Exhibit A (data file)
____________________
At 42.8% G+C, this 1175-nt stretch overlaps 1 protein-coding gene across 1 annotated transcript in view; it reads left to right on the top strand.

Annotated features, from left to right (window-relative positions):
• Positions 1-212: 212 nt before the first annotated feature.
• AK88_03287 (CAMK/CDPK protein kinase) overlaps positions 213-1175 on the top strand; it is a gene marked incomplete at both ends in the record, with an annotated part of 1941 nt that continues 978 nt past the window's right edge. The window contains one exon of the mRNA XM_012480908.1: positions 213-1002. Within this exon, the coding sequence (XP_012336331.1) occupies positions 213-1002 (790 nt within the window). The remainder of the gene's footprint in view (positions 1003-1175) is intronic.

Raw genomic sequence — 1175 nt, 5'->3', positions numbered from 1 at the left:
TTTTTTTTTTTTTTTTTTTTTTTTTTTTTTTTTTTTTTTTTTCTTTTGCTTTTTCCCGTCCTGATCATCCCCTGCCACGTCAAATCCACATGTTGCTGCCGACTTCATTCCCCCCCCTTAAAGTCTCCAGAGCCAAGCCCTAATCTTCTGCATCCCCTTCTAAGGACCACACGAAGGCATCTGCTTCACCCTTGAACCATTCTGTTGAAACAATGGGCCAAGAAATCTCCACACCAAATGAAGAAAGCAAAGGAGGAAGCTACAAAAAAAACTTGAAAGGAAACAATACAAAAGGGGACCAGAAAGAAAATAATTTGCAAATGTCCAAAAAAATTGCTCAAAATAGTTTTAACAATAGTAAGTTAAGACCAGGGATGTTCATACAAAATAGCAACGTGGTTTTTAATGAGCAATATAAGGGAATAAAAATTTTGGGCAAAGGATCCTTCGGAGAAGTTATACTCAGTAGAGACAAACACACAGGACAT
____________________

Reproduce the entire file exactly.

At 42.8% G+C, this 1175-nt stretch overlaps 1 protein-coding gene across 1 annotated transcript in view; it reads left to right on the top strand.

Annotated features, from left to right (window-relative positions):
• Positions 1-212: 212 nt before the first annotated feature.
• AK88_03287 (CAMK/CDPK protein kinase) overlaps positions 213-1175 on the top strand; it is a gene marked incomplete at both ends in the record, with an annotated part of 1941 nt that continues 978 nt past the window's right edge. The window contains one exon of the mRNA XM_012480908.1: positions 213-1002. Within this exon, the coding sequence (XP_012336331.1) occupies positions 213-1002 (790 nt within the window). The remainder of the gene's footprint in view (positions 1003-1175) is intronic.

Raw genomic sequence — 1175 nt, 5'->3', positions numbered from 1 at the left:
TTTTTTTTTTTTTTTTTTTTTTTTTTTTTTTTTTTTTTTTTTCTTTTGCTTTTTCCCGTCCTGATCATCCCCTGCCACGTCAAATCCACATGTTGCTGCCGACTTCATTCCCCCCCCTTAAAGTCTCCAGAGCCAAGCCCTAATCTTCTGCATCCCCTTCTAAGGACCACACGAAGGCATCTGCTTCACCCTTGAACCATTCTGTTGAAACAATGGGCCAAGAAATCTCCACACCAAATGAAGAAAGCAAAGGAGGAAGCTACAAAAAAAACTTGAAAGGAAACAATACAAAAGGGGACCAGAAAGAAAATAATTTGCAAATGTCCAAAAAAATTGCTCAAAATAGTTTTAACAATAGTAAGTTAAGACCAGGGATGTTCATACAAAATAGCAACGTGGTTTTTAATGAGCAATATAAGGGAATAAAAATTTTGGGCAAAGGATCCTTCGGAGAAGTTATACTCAGTAGAGACAAACACACAGGACAT